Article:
Peeking over the shoulder of a poet at work
what a writer at work looks like. We’ve seen it in all those
movies; in fact it’s playing a supporting role right now in
the charming “Mrs. Palfrey at the Claremont “. The writer
sits at the typewriter (yes it’s almost always a typewriter
unless it’s a period piece, and then it’s a quill pen)
ekes out a word or two, rips out the paper in an arcing motion (unless
it’s the quill pen scenario), crumples it, and tosses it onto
to the floor. That’s writing. Or not.
There is a fascination with watching writers work, though the level
of action can rival paint drying. A lot of thinking while looking
inert is involved. And of all writers, it is poets whose work process
can seem most inscrutable. So I was interested to hear about a new
web site, QuickMuse.com that challenges two poets in a head-to-head
match-up to write a poem in 15 minutes and to allow readers to see
each keystroke as they work.
It’s a concept I discussed recently with Joyce Peseroff, a
poet whose luminous poems suggest careful writing and thoughtful
revising. Peseroff is the author of four collections, including
her newest, Eastern Mountain Time, and the editor of three books,
including Simply Lasting: Writers on Jane Kenyon. She teaches creative
writing at UMass Boston, where she will be part of a new MFA program
in fiction writing and poetry.
“For the reader, it’s always fun to be present at the
creation,” Peseroff says of the Quick Muse challenge. “For
the poet, it’s almost as if you’re an experimental subject
and everybody gets to watch the process. They get to see how much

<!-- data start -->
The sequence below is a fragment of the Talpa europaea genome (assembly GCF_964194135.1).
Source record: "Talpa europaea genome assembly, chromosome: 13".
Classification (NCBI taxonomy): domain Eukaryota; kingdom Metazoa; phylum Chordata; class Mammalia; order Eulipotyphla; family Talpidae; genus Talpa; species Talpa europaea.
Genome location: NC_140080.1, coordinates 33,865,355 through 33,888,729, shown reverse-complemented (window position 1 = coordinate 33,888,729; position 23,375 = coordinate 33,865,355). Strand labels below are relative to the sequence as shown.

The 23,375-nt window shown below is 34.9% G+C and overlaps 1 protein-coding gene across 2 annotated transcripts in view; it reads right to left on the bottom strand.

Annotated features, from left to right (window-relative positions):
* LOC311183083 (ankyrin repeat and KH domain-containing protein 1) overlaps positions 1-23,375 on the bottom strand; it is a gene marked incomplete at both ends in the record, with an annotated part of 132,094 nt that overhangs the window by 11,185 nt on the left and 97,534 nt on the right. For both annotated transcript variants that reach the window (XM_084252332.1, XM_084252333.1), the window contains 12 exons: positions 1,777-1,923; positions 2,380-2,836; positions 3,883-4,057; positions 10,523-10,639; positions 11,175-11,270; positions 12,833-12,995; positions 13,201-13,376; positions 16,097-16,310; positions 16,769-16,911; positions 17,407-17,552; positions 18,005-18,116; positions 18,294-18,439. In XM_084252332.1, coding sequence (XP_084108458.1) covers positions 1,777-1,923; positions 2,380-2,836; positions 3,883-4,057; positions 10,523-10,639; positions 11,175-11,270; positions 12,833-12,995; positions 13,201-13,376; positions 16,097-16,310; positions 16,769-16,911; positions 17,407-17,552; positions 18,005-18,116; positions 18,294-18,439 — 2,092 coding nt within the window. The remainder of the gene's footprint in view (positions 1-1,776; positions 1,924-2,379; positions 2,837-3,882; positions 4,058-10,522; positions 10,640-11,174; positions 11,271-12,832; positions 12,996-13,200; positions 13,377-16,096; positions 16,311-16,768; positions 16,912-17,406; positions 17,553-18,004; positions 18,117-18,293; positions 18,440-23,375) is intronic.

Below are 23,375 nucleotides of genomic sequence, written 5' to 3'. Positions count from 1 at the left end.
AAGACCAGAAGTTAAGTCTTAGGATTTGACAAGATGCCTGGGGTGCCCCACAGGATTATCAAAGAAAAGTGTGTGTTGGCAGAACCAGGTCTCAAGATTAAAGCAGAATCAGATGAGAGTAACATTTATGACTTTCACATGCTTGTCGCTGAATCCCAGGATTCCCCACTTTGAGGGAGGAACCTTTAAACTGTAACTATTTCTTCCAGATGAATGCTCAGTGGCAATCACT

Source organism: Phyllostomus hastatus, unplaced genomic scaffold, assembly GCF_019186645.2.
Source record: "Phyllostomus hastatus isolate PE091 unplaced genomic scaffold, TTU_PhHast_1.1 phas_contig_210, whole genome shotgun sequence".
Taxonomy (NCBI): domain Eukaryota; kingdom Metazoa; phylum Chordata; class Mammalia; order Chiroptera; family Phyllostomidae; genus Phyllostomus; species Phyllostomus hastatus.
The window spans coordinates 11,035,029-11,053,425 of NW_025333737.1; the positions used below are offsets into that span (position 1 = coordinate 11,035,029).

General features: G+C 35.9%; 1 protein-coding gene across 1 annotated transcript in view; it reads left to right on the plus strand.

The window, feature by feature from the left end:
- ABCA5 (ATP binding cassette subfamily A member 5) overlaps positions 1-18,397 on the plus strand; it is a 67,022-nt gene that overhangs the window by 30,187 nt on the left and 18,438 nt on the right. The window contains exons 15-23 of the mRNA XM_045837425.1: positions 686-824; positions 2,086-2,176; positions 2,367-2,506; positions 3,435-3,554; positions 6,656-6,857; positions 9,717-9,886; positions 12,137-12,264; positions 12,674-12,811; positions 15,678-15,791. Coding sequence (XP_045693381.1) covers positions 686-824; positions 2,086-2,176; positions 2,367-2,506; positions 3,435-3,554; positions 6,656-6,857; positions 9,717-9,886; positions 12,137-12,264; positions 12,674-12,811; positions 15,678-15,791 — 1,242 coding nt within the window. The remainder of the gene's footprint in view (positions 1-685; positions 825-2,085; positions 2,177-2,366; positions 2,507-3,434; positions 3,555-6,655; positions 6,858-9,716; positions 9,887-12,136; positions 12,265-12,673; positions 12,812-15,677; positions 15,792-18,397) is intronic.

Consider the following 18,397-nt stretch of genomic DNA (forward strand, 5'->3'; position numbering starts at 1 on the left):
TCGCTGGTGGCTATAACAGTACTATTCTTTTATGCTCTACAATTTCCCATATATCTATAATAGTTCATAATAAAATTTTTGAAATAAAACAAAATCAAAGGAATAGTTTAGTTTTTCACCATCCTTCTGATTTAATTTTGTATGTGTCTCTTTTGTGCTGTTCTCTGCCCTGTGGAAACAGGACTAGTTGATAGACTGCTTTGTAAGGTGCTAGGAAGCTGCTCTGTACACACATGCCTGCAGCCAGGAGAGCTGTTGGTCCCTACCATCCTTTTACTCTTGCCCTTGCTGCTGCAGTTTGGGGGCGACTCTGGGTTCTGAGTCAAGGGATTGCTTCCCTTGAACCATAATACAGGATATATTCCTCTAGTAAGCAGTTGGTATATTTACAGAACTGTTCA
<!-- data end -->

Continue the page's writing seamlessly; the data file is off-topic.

you revise, whether you write the whole thing and then go back.
Readers get a sense of how a writer most typically proceeds--what’s
the first thing the writer does in response to a prompt But it’s
always a draft.”
As a teacher, Peseroff feels it can be important for students to
watch the process unfold. False starts and lame detours, reworked
images and sharpened words can show them that a poem rarely pours
itself onto the page in ready-for-primetime condition. Still, she
feels opening her own process to observation would be intimidating
and might even hinder her writing. Her poems begin in everyday things.
Right now she’s thinking about a rooster at her vacation home
in Maine that may strut his way into a poem.
“I try to keep alert for images, sounds, rhythms, something
that feels like it has potential. It has to have some kind of emotional
engagement for me, something that brings a lump to the throat.”
She composes her own poems right on the computer (“I want
to see how it’s going to look”), saving a file for each
“Even when initial drafts come fairly quickly, the search
for the right word may take weeks,” she says, noting that
one personal preference is that, unless it’s intentional,
she hates repeating a word in a poem. Once she has a fairly solid
draft, the next part of the process is meeting with two poet friends
for discussion of each others’ work-in-progress.
or four people is best,” she says, for group critiquing. “With
more, you can get overwhelmed with comments and suggestions. You
have to be able to trust the people you’re working with. I
tell my students you should bring work that is something you want
to change rather than something you consider finished. For me, the
workshop members are my ‘ideal readers’. ”
can be reached at firstname.lastname@example.org.